By now the reader should have some opinion on the contents of this discourse and the arguments it puts forward; indeed, a response is encouraged, as this text has emphasised autonomy and the optimisation of all things that support it. The contents of the reader’s opinion are still important, of course, as a response that shuns autonomy of any citizen or disregards sustainability of economy in any way has clearly ignored the issues with doing so, detailed throughout history and summarized in this text. Yet should the reader now hold an opinion heeding these warnings, this treatise is considered a success, even should it fail to assert Transhumanism, fairly assess it or even accurately describe society, as the reader may believe. One may even argue that the definitions and utility of subject matter in this treatise is incorrect, unnecessary, absurd or any polemic that one cares to use. As far as this treatise is concerned, any opinion of the reader is adequate providing it remains cognizant of neglecting autonomy and economy.
This persuasion of the reader’s attitude, to be mindful of dissent and stagnation, is intended to incite concern for the future, near or far. With technology increasing the means and duration of one’s life, the sustainability of said life becomes more pertinent to one’s continued wellbeing, particularly with regard to the future of one’s society. Indeed, with the rise of more sophisticated and pervasive technology, it is likely to be in one’s best interest to consider alternatives to previous and current economic theories; to that end, one is best served by anticipating transitions of and disruptions to societal mechanisms and the interplay of autonomy, economy and
technology. Whether avoiding societal turmoil caused by mass redundancy, liberating economy from the inadequacy of human nature or reconciling issues of cultural differences compounded by a difference in technological utility, one’s opinion will be of most use to one’s self when appreciating the full scale and impact of these phenomena on society. Thus, rousing one’s views to these issues prepares one to ensure the continued safety and sustainability of one’s self, especially in dismantling, repealing and/or improving ineffectual social contracts and revolutionizing social policy, which will be required to ensure technological advancement civilizes society, rather than disrupts it.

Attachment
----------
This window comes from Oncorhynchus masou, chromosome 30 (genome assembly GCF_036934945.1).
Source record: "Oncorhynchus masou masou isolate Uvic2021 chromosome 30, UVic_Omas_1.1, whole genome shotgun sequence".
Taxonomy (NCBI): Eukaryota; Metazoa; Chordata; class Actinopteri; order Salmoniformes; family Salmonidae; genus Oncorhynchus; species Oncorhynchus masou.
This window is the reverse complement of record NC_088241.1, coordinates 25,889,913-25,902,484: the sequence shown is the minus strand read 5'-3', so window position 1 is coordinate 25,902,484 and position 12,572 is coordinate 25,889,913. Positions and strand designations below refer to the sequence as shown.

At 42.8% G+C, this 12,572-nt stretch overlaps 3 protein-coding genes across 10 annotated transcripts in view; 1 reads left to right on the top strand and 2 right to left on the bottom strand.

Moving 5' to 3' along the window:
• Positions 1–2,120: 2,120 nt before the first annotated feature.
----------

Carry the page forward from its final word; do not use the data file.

It is this catalytic aspect of opinion that this author has sought to rouse, for the theory of this treatise is not likely to effect much change given its limitations. The author suspects that the future is more likely to be dystopian than not, given the logistics of emancipating society, the susceptibility of societal discourse to contention, subsequent dissonance and the scourge of uncivil intent. Such a suspicion is grounded in the fact that, through one or more of these phenomena, influential citizens are more likely to co-opt, infiltrate or otherwise sabotage any and all attempts at civilization in bids to retain or expand advantages they hold; the difficulty in adequately fulfilling all citizens to the detriment of none is thus the single greatest and most persistent obstacle in humanity’s history. Having incited one to opinion, it is here that the author entrusts such matters to the reader; to discuss and determine, to achieve and perfect, the foreseeable future.